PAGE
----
China is a country where the appreciation of good food is
developed into a fine art. Chinese are epicures. Their cooking is distinctive:
No other cooking resembles it in any way. There are many ways to cook Chinese
food, but those who cook at home usually roast or steam their food.
Chinese food is rich, but not greasy: it is delicately flavored, but not pungently spicy. Cook what is freshly slaughtered, and eat what is freshly cooked, a doctrine universally recognized throughout China. It is better that one should wait for the meal than that the meal should wait for one. Variety is another important feature.
A Chinese dish almost always consists of a mixture of foodstuffs - the meat or fish is generally cooked with, and improved by, the addition of some appropriate vegetable. All the material to be used is cut into convenient size in the kitchen before serving, so that no carving instruments are required at table. All the condiments are added during the process of cooking, thus doing away with the necessity of the usual cruet. The only exception is some Soya bean sauce provided at the table in case it is required.
With the passage of time the methods of cooking have necessarily undergone many improvements as compared with the original crude processes. Expert cooks in different parts of China have introduced numerous improvements, and, with China being such a vast country, its component parts differing widely not only in climate and customs, but even in the spoken language, it is only to be expected that different terms are found in different localities for the same way of cooking.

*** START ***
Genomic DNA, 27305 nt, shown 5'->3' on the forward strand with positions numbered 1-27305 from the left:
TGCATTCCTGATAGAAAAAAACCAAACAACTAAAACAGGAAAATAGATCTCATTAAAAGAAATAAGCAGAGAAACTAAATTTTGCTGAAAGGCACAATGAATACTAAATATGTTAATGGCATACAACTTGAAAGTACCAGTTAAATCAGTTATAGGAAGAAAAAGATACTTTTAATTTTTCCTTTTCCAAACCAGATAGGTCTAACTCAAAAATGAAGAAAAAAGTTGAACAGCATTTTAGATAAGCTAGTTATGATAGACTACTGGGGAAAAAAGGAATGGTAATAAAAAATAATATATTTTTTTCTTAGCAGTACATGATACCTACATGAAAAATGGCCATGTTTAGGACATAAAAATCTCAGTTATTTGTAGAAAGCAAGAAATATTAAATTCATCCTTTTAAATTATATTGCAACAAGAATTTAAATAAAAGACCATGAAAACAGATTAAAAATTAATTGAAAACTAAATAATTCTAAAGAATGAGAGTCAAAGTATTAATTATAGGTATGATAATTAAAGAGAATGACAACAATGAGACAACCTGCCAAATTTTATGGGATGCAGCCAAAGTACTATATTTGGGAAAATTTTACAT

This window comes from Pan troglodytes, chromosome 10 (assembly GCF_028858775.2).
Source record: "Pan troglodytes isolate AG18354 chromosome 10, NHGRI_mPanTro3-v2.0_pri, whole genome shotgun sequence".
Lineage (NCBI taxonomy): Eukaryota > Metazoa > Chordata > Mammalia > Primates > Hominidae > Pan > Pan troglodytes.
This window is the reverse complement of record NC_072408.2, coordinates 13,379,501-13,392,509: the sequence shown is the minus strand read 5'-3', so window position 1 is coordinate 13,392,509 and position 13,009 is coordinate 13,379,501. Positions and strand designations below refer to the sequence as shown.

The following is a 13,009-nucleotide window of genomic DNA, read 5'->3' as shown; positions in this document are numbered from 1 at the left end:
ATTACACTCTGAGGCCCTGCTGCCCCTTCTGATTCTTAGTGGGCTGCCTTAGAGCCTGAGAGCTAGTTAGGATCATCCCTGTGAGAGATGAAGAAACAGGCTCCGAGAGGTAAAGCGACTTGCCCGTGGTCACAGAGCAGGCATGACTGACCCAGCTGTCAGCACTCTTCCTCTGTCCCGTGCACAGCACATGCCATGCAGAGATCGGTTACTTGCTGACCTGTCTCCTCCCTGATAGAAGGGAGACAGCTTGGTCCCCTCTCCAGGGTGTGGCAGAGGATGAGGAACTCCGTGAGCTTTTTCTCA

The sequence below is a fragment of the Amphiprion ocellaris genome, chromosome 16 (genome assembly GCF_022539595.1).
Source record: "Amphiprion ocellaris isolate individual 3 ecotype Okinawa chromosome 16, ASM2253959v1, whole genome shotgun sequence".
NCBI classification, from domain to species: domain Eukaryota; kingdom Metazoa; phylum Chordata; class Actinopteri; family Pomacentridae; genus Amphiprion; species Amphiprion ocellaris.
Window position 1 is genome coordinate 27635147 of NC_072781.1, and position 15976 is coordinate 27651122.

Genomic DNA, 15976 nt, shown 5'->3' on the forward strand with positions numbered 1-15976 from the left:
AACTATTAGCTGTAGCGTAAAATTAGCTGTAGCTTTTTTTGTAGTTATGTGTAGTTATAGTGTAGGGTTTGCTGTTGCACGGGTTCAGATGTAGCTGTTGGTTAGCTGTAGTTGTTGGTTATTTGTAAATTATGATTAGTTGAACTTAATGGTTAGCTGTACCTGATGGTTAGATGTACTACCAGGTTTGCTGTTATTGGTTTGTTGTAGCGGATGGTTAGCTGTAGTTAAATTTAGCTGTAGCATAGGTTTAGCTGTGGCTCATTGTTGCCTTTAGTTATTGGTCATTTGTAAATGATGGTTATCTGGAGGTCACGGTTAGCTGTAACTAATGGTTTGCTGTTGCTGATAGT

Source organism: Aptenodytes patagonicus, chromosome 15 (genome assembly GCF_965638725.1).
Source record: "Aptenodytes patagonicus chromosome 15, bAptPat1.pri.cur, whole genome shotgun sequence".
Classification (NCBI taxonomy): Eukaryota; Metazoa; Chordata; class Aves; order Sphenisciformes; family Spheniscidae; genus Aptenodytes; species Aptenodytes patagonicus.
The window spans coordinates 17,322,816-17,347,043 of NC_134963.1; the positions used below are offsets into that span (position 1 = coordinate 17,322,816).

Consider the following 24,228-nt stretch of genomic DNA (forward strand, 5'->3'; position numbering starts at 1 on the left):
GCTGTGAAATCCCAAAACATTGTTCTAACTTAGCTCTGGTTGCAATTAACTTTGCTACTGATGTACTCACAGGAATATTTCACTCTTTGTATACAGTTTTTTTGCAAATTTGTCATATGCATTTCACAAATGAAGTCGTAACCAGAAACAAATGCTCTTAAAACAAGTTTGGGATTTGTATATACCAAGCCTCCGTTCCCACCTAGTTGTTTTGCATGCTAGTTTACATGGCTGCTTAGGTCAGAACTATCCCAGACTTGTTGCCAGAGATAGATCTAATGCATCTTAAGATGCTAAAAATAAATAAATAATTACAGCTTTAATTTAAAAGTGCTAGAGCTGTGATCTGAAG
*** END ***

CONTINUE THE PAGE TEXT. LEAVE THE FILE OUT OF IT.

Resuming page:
For instance, roasting in the North is known as K'ao while in the South it is called Shao M. Similarly Shao Fan M M in North China means cooking rice, but in Canton they say Chu Fan . In these circumstances I have to employ those terms, which are more commonly used and are more generally understood. All the terms used in this little book are in the National language, that is, Mandarin (Kuo Yu ).
Roasting is one common cooking method. There are two different ways of doing roasting: one is roasting over an open fire known as Chinese cooking utensil while the other is roasting in an oven.
By the first mentioned method we prepare roast suckling pig and barbecued Peking duck. In exactly the same way the Russians make "shaslick" and the Javanese "sateh" dishes, which are well known to foreigners in the Orient.
The Cantonese dish known as "gold coin chicken" consisting of a combination of alternate pieces of ham, chicken and pork is made the same way. Material for barbecuing should be hung for six to seven hours, and then covered with the proper condiments. Then it is fixed to a metal fork or skewer and held over a strong charcoal fire. Constant turning of the fork is necessary to ensure even roasting. In barbecuing a whole pig the skin should be punctured before roasting to secure an even surface at the end of the operation.
The material to be roasted is hung inside the oven, and both openings are closed. The result is identical with that of a modern gas or electric oven. When the meat is finished roasting it is soft, moist and ready to serve.
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